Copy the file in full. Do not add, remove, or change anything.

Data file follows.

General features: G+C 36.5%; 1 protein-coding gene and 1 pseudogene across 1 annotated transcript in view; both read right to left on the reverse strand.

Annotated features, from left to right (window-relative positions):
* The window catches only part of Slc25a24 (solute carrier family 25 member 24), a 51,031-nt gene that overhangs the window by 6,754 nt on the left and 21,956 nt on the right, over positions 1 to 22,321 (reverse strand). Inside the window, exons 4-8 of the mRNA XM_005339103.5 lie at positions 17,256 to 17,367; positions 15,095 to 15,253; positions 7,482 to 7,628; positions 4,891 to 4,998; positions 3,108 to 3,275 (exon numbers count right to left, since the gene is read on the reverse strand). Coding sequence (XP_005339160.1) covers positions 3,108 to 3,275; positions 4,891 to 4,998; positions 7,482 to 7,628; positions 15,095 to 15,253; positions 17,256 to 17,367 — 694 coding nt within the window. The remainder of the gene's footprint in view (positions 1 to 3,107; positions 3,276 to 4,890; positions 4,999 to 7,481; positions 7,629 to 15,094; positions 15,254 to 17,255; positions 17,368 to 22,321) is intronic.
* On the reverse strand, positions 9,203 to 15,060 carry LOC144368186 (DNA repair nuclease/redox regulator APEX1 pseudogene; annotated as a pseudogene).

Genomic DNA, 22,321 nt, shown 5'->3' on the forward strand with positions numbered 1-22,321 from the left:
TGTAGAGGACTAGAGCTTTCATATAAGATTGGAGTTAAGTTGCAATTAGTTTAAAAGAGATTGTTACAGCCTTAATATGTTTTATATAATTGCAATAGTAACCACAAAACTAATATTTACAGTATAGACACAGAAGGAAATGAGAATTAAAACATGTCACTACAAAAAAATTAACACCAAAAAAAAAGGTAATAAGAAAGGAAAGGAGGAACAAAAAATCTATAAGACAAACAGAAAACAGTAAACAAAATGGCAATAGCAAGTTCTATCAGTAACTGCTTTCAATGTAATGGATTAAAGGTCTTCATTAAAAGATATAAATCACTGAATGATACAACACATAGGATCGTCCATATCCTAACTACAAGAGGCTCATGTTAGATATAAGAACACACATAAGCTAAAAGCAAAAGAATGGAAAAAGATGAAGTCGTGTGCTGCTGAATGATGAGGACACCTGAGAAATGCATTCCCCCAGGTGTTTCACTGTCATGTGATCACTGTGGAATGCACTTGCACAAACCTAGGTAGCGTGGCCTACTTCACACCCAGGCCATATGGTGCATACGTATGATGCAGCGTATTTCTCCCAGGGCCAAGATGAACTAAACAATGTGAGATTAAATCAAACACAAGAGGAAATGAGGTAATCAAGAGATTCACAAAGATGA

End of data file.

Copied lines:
General features: G+C 36.5%; 1 protein-coding gene and 1 pseudogene across 1 annotated transcript in view; both read right to left on the reverse strand.

Annotated features, from left to right (window-relative positions):
* The window catches only part of Slc25a24 (solute carrier family 25 member 24), a 51,031-nt gene that overhangs the window by 6,754 nt on the left and 21,956 nt on the right, over positions 1 to 22,321 (reverse strand). Inside the window, exons 4-8 of the mRNA XM_005339103.5 lie at positions 17,256 to 17,367; positions 15,095 to 15,253; positions 7,482 to 7,628; positions 4,891 to 4,998; positions 3,108 to 3,275 (exon numbers count right to left, since the gene is read on the reverse strand). Coding sequence (XP_005339160.1) covers positions 3,108 to 3,275; positions 4,891 to 4,998; positions 7,482 to 7,628; positions 15,095 to 15,253; positions 17,256 to 17,367 — 694 coding nt within the window. The remainder of the gene's footprint in view (positions 1 to 3,107; positions 3,276 to 4,890; positions 4,999 to 7,481; positions 7,629 to 15,094; positions 15,254 to 17,255; positions 17,368 to 22,321) is intronic.
* On the reverse strand, positions 9,203 to 15,060 carry LOC144368186 (DNA repair nuclease/redox regulator APEX1 pseudogene; annotated as a pseudogene).

Genomic DNA, 22,321 nt, shown 5'->3' on the forward strand with positions numbered 1-22,321 from the left:
TGTAGAGGACTAGAGCTTTCATATAAGATTGGAGTTAAGTTGCAATTAGTTTAAAAGAGATTGTTACAGCCTTAATATGTTTTATATAATTGCAATAGTAACCACAAAACTAATATTTACAGTATAGACACAGAAGGAAATGAGAATTAAAACATGTCACTACAAAAAAATTAACACCAAAAAAAAAGGTAATAAGAAAGGAAAGGAGGAACAAAAAATCTATAAGACAAACAGAAAACAGTAAACAAAATGGCAATAGCAAGTTCTATCAGTAACTGCTTTCAATGTAATGGATTAAAGGTCTTCATTAAAAGATATAAATCACTGAATGATACAACACATAGGATCGTCCATATCCTAACTACAAGAGGCTCATGTTAGATATAAGAACACACATAAGCTAAAAGCAAAAGAATGGAAAAAGATGAAGTCGTGTGCTGCTGAATGATGAGGACACCTGAGAAATGCATTCCCCCAGGTGTTTCACTGTCATGTGATCACTGTGGAATGCACTTGCACAAACCTAGGTAGCGTGGCCTACTTCACACCCAGGCCATATGGTGCATACGTATGATGCAGCGTATTTCTCCCAGGGCCAAGATGAACTAAACAATGTGAGATTAAATCAAACACAAGAGGAAATGAGGTAATCAAGAGATTCACAAAGATGA